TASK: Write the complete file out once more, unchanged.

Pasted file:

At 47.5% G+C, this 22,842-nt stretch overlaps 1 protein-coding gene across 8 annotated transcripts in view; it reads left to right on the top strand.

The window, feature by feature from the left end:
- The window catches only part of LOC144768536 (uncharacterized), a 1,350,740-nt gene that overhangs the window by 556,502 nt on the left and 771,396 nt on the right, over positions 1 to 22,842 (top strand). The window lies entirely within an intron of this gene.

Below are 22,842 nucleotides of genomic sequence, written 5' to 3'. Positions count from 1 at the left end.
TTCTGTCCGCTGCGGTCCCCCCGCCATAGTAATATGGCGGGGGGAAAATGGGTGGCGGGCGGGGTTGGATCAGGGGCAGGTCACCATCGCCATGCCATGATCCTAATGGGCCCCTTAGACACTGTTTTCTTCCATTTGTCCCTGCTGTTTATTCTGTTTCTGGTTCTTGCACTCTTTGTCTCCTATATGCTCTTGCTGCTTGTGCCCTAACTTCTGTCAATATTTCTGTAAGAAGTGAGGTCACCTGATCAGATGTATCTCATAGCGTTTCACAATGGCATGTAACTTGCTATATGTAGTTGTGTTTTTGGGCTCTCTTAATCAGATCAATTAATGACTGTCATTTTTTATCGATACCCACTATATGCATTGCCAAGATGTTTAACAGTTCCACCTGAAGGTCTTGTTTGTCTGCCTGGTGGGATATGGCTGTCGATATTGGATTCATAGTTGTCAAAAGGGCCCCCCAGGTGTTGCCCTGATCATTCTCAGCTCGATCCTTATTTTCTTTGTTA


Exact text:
At 47.5% G+C, this 22,842-nt stretch overlaps 1 protein-coding gene across 8 annotated transcripts in view; it reads left to right on the top strand.

The window, feature by feature from the left end:
- The window catches only part of LOC144768536 (uncharacterized), a 1,350,740-nt gene that overhangs the window by 556,502 nt on the left and 771,396 nt on the right, over positions 1 to 22,842 (top strand). The window lies entirely within an intron of this gene.

Below are 22,842 nucleotides of genomic sequence, written 5' to 3'. Positions count from 1 at the left end.
TTCTGTCCGCTGCGGTCCCCCCGCCATAGTAATATGGCGGGGGGAAAATGGGTGGCGGGCGGGGTTGGATCAGGGGCAGGTCACCATCGCCATGCCATGATCCTAATGGGCCCCTTAGACACTGTTTTCTTCCATTTGTCCCTGCTGTTTATTCTGTTTCTGGTTCTTGCACTCTTTGTCTCCTATATGCTCTTGCTGCTTGTGCCCTAACTTCTGTCAATATTTCTGTAAGAAGTGAGGTCACCTGATCAGATGTATCTCATAGCGTTTCACAATGGCATGTAACTTGCTATATGTAGTTGTGTTTTTGGGCTCTCTTAATCAGATCAATTAATGACTGTCATTTTTTATCGATACCCACTATATGCATTGCCAAGATGTTTAACAGTTCCACCTGAAGGTCTTGTTTGTCTGCCTGGTGGGATATGGCTGTCGATATTGGATTCATAGTTGTCAAAAGGGCCCCCCAGGTGTTGCCCTGATCATTCTCAGCTCGATCCTTATTTTCTTTGTTA